It doesn’t help that Mirage feels a little insubstantial. Take the ‘contracts’. These are a series of short missions that all follow the same format. Escort someone, rescue someone, stab someone. Copy and paste them a few times and off you go. Given the thoughtful, expansive nature of the main missions, I’d hoped for more. The ‘Tales of Baghdad’ have a bit more going for them – I enjoyed one that featured a graverobbing monk – but these are brutally short and feel like they could be used to explore our protagonist more. Even the special ‘collect-all-the-tokens’ gear set can’t muster more of a challenge than ten quick pickpockets. At least tuck them into a dusty tomb somewhere.
The biggest casualty in the meeting of old and new is the writing. Basim himself is the worst example. My measure of a good character is one you can imagine in their off hours. Having a pint down the pub; shouting at the TV. Basim offers us nothing but plot exposition and constant self-motivation. He walks in as an initiate and gets all the jobs handed to him because he’s the protagonist. I found it difficult to connect with him and, as such, it made it harder to connect with anything else. By the end, Basim was almost Disney-esque in his dialogue.
It might have been different had the plot put in much effort. The intriguing and historic city of Baghdad is used as a backdrop to a formulaic plot that we’ve seem quite a few times before. Our street thief evolves into a master assassin as he searches for purpose. A bunch of masked jerks are wreaking havoc and our hero has to sort it out in a very painful and pointy way. Basim just drifts from target to target, doing what he’s told. Then the only interesting part of his character – the dreams of a monstrous Jinni – bring back the bizarre nature of the Assassin’s Creed mythos right at the end. There’s no future element too, though those felt increasingly irrelevant anyway.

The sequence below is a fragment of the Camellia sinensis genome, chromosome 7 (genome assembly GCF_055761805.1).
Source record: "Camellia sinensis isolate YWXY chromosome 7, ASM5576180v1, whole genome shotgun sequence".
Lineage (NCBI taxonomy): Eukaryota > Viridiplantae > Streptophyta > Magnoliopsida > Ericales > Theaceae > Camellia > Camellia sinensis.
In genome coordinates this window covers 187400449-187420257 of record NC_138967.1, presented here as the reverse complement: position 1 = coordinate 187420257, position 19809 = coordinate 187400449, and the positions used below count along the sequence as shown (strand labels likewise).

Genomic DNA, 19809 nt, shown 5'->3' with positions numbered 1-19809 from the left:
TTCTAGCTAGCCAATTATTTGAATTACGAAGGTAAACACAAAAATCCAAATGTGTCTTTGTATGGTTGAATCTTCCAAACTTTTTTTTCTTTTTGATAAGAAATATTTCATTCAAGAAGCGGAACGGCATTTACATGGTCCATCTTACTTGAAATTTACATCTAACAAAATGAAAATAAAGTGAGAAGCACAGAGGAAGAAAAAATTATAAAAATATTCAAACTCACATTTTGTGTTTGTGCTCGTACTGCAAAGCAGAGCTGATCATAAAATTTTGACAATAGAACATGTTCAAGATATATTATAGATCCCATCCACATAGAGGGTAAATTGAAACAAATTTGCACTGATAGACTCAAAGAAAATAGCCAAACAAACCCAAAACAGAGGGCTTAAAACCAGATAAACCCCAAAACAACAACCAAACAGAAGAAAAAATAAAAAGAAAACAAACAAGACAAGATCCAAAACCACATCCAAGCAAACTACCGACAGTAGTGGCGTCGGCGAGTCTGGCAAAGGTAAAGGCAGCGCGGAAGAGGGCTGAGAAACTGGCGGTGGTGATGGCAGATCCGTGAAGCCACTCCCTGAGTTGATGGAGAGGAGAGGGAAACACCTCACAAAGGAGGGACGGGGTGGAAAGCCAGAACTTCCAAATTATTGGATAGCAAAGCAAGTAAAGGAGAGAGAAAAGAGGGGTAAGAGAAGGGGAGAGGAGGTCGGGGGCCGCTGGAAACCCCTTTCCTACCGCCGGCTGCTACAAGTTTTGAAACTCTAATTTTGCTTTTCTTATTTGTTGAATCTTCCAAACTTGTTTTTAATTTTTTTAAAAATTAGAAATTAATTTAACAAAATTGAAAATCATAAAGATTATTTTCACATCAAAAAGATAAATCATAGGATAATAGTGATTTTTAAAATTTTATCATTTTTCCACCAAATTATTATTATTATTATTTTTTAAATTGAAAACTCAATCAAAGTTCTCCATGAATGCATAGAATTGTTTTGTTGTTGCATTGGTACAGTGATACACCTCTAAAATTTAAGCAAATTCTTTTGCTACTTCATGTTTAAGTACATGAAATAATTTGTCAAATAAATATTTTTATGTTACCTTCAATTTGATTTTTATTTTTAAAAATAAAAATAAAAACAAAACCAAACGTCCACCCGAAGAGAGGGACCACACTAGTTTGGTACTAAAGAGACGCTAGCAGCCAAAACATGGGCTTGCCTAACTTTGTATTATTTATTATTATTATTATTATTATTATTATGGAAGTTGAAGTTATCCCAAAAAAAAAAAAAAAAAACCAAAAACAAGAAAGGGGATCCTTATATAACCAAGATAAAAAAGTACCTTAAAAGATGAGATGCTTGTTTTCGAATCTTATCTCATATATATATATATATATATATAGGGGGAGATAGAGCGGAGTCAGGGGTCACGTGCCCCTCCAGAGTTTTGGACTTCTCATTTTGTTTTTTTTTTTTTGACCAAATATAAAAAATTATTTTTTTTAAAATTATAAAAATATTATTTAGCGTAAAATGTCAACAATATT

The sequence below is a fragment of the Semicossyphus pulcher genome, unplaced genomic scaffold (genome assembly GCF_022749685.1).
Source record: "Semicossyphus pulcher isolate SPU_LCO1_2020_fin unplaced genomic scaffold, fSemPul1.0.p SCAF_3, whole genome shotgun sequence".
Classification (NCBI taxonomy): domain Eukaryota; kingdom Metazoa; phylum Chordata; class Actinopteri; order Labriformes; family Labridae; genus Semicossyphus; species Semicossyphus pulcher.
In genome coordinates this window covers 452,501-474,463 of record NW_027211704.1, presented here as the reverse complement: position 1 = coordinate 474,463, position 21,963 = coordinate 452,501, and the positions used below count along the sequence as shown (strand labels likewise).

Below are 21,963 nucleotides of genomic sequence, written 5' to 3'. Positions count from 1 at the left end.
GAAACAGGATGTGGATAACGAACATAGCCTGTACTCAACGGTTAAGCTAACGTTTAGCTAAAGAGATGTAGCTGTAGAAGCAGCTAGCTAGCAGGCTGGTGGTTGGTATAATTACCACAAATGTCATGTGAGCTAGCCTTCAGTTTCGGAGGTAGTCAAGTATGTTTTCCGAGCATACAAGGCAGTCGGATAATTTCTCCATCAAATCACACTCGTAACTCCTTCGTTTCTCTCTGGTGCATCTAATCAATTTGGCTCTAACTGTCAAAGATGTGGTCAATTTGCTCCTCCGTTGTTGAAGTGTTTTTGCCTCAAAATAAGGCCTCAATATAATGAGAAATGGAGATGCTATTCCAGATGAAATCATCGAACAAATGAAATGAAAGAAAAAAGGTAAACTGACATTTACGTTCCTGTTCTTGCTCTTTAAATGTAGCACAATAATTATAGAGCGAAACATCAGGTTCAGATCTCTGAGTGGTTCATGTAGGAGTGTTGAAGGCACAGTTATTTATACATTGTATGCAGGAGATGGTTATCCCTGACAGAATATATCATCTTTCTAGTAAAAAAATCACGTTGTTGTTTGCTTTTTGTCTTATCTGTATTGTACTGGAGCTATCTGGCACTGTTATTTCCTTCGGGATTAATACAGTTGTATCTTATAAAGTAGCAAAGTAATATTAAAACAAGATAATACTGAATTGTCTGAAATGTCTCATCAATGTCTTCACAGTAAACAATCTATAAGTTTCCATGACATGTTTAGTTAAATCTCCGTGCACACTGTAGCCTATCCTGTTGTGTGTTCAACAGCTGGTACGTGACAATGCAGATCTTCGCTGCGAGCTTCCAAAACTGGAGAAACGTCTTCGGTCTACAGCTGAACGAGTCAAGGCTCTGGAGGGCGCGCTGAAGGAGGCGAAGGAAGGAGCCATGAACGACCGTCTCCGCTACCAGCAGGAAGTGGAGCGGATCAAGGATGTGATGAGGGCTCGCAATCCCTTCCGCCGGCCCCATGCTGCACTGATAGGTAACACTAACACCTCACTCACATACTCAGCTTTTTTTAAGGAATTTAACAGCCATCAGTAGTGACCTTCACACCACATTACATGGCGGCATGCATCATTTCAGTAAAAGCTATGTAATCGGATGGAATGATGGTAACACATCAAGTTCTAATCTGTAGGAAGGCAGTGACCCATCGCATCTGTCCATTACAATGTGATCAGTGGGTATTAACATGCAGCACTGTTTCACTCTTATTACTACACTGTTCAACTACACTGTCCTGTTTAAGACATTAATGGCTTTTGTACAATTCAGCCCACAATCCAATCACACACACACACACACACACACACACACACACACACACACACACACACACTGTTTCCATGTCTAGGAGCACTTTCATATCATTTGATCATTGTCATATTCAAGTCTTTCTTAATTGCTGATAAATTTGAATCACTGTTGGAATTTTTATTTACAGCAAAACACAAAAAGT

I didn’t expect to be so hard on Assassin’s Creed Mirage. The focus on stealth is very welcome and I like the smaller map, as it means less travel time between assasinations. The main missions evoke the excellent missions in earlier titles like Unity, and the city of Baghdad has a lot going for it. It’s just so shallow and awkwardly written. Come to think on it, I remember thinking similar about the original Assassin’s Creed. Perhaps we’ve gone too far back in time. Assassin’s Creed Mirage does a good job of tightening the gameplay bolts but the end result feels as insubstantial as the phenomenon it’s named after.